I.—The Hot Lakes in the North Island.
My visit to the Hot Lakes was made in company with the Duke of Edinburgh and several officers of H.M.S. ‘Galatea.’ Leaving Auckland, by sea, on the 12th of last December, we landed on the following morning at Tauranga, where the “son of the Queen” (te tamaiti o te Kuini), as His Royal Highness is styled by the Maoris, was enthusiastically welcomed by seven hundred chiefs and clansmen of the tribes of the Arawas and of the Ngaiterangis. It will be remembered that the last-named clan fought bravely against the British troops at the Gate Pa,* and elsewhere, in 1864; but they soon afterwards made peace with the Government, and now at the korero (or conference) held to greet the Duke of Edinburgh, they vied with our faithful friends, the Arawas, in expressions of loyalty to the Queen, and of good will to the English settlers. At the conclusion of his speech, Enoka te Whanake, a chief foremost among our enemies during the late war, said; “It is true that I fought against the Queen at the Gate Pa; but I have repented of this evil, and am now living under the shadow of Her laws. As for this Tawhiao, who styles himself the ‘King of the Maoris,’ let him be brought hither as a footstool for the son of our Queen, whom we welcome among us this day.”
From Tauranga we proceeded to Maketu, the principal kainga, or settlement, of the Arawas, and celebrated in their traditions as the spot where their forefathers, some twenty generations back, first landed in New Zealand.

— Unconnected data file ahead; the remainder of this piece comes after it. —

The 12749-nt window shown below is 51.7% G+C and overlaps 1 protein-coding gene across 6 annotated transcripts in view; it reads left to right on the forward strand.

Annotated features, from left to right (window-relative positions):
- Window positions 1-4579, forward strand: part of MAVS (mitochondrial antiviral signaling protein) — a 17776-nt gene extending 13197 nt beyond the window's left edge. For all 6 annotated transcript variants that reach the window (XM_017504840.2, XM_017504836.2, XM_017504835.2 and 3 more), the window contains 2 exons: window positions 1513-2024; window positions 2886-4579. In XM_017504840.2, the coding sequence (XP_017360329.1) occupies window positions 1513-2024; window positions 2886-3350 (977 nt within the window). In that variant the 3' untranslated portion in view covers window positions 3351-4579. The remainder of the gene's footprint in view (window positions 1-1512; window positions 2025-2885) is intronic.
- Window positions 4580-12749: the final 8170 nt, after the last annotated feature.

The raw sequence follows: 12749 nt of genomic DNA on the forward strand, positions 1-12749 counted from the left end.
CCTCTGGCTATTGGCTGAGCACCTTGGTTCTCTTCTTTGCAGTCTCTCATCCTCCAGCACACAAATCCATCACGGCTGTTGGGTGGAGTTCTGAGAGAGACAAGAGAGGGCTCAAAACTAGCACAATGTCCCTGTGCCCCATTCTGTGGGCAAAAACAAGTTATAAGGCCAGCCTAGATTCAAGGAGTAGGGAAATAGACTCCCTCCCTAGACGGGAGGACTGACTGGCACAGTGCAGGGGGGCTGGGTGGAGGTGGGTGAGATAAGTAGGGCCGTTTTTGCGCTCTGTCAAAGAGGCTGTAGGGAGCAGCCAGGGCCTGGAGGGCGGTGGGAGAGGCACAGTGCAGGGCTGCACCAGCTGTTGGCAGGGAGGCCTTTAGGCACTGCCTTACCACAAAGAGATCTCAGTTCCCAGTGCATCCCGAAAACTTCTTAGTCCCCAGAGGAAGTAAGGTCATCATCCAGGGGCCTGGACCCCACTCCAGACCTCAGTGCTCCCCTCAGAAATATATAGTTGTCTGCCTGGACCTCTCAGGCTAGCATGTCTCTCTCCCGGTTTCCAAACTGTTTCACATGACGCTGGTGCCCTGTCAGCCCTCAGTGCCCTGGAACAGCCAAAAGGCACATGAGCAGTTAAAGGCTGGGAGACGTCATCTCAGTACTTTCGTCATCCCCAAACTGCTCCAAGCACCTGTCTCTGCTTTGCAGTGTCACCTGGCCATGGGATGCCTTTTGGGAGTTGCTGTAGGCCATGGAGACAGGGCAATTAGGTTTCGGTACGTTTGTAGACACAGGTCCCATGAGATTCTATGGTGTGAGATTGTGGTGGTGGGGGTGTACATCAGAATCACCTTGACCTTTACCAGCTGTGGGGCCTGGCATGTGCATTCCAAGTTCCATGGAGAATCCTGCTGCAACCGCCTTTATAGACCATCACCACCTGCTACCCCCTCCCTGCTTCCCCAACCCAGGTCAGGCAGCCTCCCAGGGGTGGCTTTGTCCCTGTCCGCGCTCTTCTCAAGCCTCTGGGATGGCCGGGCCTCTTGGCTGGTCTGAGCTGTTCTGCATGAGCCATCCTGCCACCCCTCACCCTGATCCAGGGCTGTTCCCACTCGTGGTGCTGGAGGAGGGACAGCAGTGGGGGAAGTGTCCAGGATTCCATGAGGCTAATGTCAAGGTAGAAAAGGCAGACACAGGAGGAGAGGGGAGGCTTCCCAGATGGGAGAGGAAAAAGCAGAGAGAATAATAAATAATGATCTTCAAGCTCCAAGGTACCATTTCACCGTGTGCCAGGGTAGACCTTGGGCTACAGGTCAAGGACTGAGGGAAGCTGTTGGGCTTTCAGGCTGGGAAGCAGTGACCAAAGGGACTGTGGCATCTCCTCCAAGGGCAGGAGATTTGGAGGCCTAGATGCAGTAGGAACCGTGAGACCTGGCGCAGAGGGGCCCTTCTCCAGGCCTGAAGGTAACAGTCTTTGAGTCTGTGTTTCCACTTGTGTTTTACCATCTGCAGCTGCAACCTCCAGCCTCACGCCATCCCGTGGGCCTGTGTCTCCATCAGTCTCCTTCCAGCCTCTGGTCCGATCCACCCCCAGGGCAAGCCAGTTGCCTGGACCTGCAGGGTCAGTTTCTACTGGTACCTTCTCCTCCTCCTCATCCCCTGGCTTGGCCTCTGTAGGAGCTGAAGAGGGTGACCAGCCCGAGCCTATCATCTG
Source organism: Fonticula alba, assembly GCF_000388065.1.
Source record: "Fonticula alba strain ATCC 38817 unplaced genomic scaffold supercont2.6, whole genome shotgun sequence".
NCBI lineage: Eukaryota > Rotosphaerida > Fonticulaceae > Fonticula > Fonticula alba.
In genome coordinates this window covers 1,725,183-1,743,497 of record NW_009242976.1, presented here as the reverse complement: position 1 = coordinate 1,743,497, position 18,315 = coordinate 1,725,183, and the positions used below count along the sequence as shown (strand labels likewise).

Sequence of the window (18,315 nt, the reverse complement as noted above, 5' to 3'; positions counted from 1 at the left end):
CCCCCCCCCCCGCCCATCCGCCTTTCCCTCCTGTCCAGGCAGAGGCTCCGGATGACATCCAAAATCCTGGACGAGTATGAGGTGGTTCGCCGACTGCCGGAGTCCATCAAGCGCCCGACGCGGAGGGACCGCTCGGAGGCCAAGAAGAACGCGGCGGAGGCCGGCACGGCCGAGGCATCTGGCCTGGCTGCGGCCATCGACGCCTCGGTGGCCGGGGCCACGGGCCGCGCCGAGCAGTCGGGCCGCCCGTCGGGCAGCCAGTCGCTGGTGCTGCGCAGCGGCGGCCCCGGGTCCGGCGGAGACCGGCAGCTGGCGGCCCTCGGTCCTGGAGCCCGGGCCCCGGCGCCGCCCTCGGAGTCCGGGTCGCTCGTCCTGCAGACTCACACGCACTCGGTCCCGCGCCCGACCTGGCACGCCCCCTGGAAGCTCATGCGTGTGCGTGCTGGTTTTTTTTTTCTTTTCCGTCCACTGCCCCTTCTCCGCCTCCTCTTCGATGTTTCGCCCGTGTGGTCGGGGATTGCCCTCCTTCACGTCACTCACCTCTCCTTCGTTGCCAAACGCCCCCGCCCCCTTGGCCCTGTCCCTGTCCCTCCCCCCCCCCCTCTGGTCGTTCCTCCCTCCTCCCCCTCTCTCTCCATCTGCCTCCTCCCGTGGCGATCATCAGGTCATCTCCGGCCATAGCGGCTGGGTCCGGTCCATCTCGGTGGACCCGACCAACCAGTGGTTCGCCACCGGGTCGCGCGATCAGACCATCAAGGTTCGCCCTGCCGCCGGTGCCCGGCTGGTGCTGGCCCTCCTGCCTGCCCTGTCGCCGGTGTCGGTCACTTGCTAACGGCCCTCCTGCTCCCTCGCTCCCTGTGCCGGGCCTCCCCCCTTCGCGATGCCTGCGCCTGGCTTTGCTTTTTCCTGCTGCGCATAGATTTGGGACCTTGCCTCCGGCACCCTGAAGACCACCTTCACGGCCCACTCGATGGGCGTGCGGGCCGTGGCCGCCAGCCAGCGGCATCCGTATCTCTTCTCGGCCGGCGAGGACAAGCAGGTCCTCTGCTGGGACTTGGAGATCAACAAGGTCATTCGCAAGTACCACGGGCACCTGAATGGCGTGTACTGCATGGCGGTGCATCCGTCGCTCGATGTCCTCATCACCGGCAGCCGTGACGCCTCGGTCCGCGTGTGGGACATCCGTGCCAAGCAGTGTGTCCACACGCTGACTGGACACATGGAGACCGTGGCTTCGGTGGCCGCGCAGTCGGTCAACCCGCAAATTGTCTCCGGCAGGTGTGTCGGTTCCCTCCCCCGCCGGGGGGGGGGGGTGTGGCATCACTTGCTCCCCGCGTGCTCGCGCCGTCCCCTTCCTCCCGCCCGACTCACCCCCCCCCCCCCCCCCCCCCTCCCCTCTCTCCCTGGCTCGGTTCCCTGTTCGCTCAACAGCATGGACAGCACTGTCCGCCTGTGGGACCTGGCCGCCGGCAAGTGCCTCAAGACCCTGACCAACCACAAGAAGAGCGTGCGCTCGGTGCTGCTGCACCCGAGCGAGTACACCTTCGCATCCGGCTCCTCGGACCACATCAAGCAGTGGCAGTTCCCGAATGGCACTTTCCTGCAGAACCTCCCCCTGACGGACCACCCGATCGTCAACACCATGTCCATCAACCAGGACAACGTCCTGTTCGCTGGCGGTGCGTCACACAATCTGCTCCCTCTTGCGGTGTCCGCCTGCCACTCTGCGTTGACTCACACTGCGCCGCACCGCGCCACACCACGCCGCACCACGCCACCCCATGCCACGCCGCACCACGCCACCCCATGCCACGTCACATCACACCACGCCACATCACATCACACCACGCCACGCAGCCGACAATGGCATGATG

[Footnote] * This pa was three miles from Tauranga, and was so named because it commanded the approach to the inland districts, at a point where the road passes along a narrow tract of firm ground between two extensive swamps.
No Europeans have as yet settled in the inland districts of this portion of the North Island, but the “Queen's son” was as safe among the Arawas in their own country as he would be among the Gordons in Aberdeenshire. We were however, attended by a guard of honour, consisting of an escort of the clansmen in arms for the Queen. The Duke of Edinburgh and his officers were much interested by the many striking scenes and incidents of life in a Maori camp, especially by the war-songs chanted by the Arawas around the watchfires which they kindled each night in front of our tents. On the other hand, the native warriors were delighted by His Royal Highness's power of enduring fatigue—by his good horsemanship and swimming—by the skill and vigour with which he paddled his canoe across their lakes—and, above all, perhaps, by his constantly wearing the kilt, which is the favourite garb of the Maori as well as of the Scotch Highlanders.
On the 14th December we rode a distance of forty miles, from Maketu to Ohinemutu, the principal inland settlement of the Arawas. It is situated at the north-western extremity of the beautiful lake of Rotorua, and has in front the lofty islet of Mokoia, famous for the legend of Hine Moa, the Hero, and of her lover, the Leander of the Maoris.* The road from Maketu to Ohinemutu, winding along the shores of Rotoiti and Rotorua, presents a succession of lovely prospects. It was spontaneously commenced by the Arawas, the chiefs and clansmen labouring together, for the use of the Duke of Edinburgh when his visit was first expected in 1868.